For The Record

Democrats continue uphill fight against GOP state lawmakers’ local maps

By: - February 4, 2022 1:00 am

Rep. Bonnie Rich’s proposed map for the Gwinnett Board of Commissioners passed the House Thursday. Ross Williams/Georgia Recorder

The state House passed a GOP-drawn Gwinnett County commission map Thursday which would give their party more say on the board, but Democrats say the move flies in the face of long-established legislative norms.

Typically, local bills such as election maps are approved by the legislators who represent those areas and rubber stamped by the full body. The Gwinnett map, drawn by Suwanee Republican Rep. Bonnie Rich, chair of the House majority caucus and of the House redistricting committee, received a full vote in the Republican-dominated House despite a lack of support from the majority-Democratic Gwinnett delegation.

The vote could create a dark precedent, said Atlanta Democratic state Rep. Jasmine Clark.

“Colleagues, today, you’re being asked to make history and do something that this body does not do,” she said. “Today, you’re being asked to treat a local redistricting bill as a general bill, which is arguably unlawful, to ignore the will of the majority of the delegation and to abandon the customs and courtesies of this body for local matters, and vote on it. That’s the map that is only signed by one out of 13 members of our delegation, or 8%, is not supported by our local Board of Commissioners, 92% of our delegation, nor has been properly vetted by the public.”

The map is now set to head to the Senate. If it passes both chambers and receives Gov. Brian Kemp’s signature, Democrats could decide to take the matter to court. Several members said the map dilutes the rights of racial minorities to elect a candidate of their choice, which could amount to a violation of the Voting Rights Act.

“I truly question the constitutionality of this proposed map and its compliance with Section Two of the Voting Rights Act,” Clark said. “Additionally, this proposed map cracks the Asian population, one of our fastest growing populations in the county, so much that they go from being the second-largest voting bloc in district one in the original map to being the smallest voting bloc in every single district in the substitute.”

Republicans dismissed the arguments as political theater and said their map better fits the needs of Gwinnett residents.

“Procedurally, this is in accordance with what is best going forward,” said Dacula Republican state Rep. Chuck Efstration. “It’s what is best for the communities in Gwinnett County, it has afforded an opportunity for discussion and debate as we’re having here today in the House chamber, but also, it prioritizes issues of compactness, communities of interest, important responsibilities that county commissioners will ultimately need to consider. That is best situated with the map that is before you now.”

Democrats fear Gwinnett will only be the start. They say similar redrawn maps are under consideration for counties including Clarke, Richmond and Cobb. Cobb lawmakers held a press conference Thursday morning to condemn the process.

A pair of maps introduced for the Cobb Commission and Board of Education would strengthen the GOP’s prospects for local office in the Atlanta suburban county.

Powder Springs Democratic state Rep. David Wilkerson called the maps an attempt to usurp the will of Cobb voters, whose population has grown increasingly diverse in recent years.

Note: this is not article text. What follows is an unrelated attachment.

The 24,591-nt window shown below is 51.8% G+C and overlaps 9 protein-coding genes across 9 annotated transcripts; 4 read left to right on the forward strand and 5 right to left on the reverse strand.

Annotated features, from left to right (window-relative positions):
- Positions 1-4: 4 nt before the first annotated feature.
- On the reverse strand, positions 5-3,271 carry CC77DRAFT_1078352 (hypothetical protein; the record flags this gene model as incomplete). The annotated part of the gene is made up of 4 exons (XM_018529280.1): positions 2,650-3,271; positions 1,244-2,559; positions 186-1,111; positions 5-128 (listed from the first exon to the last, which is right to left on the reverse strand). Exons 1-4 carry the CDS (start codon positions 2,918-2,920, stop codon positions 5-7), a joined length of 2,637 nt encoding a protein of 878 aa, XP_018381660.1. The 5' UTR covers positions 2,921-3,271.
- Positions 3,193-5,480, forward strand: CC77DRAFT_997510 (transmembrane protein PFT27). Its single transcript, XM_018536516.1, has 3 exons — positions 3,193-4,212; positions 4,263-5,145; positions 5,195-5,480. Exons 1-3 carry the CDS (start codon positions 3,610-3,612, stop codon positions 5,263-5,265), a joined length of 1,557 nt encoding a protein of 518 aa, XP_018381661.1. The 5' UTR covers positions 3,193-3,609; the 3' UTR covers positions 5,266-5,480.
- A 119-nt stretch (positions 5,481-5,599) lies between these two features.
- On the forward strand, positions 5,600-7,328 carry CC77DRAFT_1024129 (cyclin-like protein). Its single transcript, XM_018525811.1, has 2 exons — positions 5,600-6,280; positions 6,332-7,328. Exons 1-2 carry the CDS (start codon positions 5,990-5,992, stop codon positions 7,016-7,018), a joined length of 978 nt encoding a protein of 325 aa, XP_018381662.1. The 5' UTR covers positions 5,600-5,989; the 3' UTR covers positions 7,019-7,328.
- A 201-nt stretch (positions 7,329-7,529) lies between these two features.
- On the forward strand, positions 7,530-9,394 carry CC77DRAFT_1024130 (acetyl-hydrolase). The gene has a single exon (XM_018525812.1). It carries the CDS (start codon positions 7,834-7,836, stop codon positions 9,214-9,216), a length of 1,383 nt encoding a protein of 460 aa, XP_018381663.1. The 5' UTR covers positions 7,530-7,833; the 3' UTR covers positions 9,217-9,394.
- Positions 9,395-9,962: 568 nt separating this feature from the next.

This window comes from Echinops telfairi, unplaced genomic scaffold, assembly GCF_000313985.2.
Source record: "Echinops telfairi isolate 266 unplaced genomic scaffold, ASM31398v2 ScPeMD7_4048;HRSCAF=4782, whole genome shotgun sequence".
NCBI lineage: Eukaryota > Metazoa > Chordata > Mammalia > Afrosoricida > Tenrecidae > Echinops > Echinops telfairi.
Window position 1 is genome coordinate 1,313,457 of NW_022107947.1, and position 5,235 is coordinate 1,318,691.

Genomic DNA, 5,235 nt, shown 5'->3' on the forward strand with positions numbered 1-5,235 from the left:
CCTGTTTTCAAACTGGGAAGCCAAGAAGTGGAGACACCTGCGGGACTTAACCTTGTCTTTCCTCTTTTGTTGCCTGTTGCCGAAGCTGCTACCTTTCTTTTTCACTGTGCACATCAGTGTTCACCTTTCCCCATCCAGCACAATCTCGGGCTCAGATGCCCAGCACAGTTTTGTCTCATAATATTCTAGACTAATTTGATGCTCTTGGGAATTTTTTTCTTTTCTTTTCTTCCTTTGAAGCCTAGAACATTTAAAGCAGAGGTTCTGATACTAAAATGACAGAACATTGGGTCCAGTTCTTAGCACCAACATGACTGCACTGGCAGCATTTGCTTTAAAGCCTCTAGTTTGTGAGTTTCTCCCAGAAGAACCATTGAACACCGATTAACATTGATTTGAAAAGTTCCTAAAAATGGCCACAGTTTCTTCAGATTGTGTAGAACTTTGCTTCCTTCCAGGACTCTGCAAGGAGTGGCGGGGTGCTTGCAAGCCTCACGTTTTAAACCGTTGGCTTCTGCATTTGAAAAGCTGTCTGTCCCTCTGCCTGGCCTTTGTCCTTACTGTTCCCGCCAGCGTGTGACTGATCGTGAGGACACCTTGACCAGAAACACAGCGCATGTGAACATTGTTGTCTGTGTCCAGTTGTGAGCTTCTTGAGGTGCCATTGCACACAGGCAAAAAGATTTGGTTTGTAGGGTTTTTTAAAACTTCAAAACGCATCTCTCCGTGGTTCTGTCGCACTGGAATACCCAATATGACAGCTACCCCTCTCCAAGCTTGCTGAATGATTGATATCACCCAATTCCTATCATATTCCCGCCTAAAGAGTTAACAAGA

“You very rarely hear me mention race, but today, let me be very clear: this is about making sure people of color stay in their place and do not have a seat at the table,” Wilkerson said.

Acworth Republican state Rep. Ed Setzler made an unusual appearance at the Democratic press conference to defend the maps.

“I think they represent the common sense communities of interest in Cobb County,” he said. “When you look at a west Cobb commissioner, an east Cobb commissioner, a south Cobb Commissioner and a commissioner that represents the growing and increasingly important sort of central Cobb transportation corridor from the stadium up to Town Center, I think those are communities of interest folks understand.”

Cobb County is one of the most populated in Georgia, with more than 760,000 people according to the U.S. Census, up from 688,000 in 2010.

Cobb delegation chair state Rep. Erick Allen of Smyrna said he wishes Republican members of the delegation would have provided the kind of feedback Setzler offered much earlier in the process.

“This is the most I’ve heard from Rep. Setzler since we started this process back in October,” Allen said. “He did not show up to one meeting. He did not respond to one email, and he wants to hijack a press conference and start spewing off talking points about a transit corridor.”

Allen said he will introduce the map approved by the delegation on the next legislative day, which is Monday.

“We will continue to fight in every avenue that we have available to us,” he said.

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Ross Williams
Ross Williams

Before joining the Georgia Recorder, Ross Williams covered local and state government for the Marietta Daily Journal.Williams' reporting took him from City Hall to homeless camps, from the offices of business executives to the living rooms of grieving parents. His work earned recognition from the Georgia Associated Press Media Editors and the Georgia Press Association, including beat reporting, business writing and non-deadline reporting. A native of Cobb County, Williams holds a bachelor’s degree in English from Atlanta's Oglethorpe University and a master’s in journalism from Northwestern University.

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